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The Honourable Joe Oliver, Canada's Minister of Natural Resources answered questions from the media following an speech he made the Toronto Region Board of Trade, highlighting measures in the Economic Action Plan 2013 in Toronto on March 22, 2013.

Deborah Baic/The Globe and Mail

The federal Conservative government is planning to force existing and new pipeline companies to have a minimum of $1-billion on hand to cover spills on Canadian soil.

The government also plans to enshrine the currently implicit polluter-pays principle in law.

Both measures were announced Wednesday by Natural Resources Minister Joe Oliver during a visit to Vancouver.

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The $1-billion threshold could consist of cash on hand, bonds or lines of credit and will be applied, following a 12-month transition period, to existing pipeline operators, officials said in a briefing.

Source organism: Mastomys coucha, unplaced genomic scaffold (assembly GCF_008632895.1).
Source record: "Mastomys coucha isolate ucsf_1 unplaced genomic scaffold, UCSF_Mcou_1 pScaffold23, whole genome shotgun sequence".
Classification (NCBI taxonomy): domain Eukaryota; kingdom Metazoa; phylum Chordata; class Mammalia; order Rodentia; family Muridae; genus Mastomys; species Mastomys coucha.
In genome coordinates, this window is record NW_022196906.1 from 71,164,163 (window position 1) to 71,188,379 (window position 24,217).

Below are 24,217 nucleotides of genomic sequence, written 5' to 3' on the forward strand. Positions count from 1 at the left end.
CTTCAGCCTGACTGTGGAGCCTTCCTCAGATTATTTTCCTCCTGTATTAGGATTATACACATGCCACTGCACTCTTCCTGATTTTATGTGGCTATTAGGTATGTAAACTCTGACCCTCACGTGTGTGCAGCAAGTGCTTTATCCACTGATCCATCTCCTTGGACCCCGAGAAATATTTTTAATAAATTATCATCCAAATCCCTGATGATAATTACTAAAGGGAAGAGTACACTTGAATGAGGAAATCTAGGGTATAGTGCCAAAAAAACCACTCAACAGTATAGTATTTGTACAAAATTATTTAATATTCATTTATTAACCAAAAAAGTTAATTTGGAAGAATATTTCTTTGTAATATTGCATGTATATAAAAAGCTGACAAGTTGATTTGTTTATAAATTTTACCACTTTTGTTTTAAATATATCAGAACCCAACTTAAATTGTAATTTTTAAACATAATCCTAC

It is thought that all current operators of pipelines in Canada can meet the financial test, officials said.

Mr. Oliver was in B.C. for his first visit since the B.C. Liberals were re-elected in May.

Although the B.C. Liberals have rejected the Northern Gateway pipeline project on environmental grounds, they are seen as more willing to negotiate on key energy projects than the B.C. New Democrats, who failed to topple them at the ballot box.

In a series of visits and announcements, Mr. Oliver has sought to assure British Columbians that the Tory government is sensitive to their environmental concerns about energy projects.

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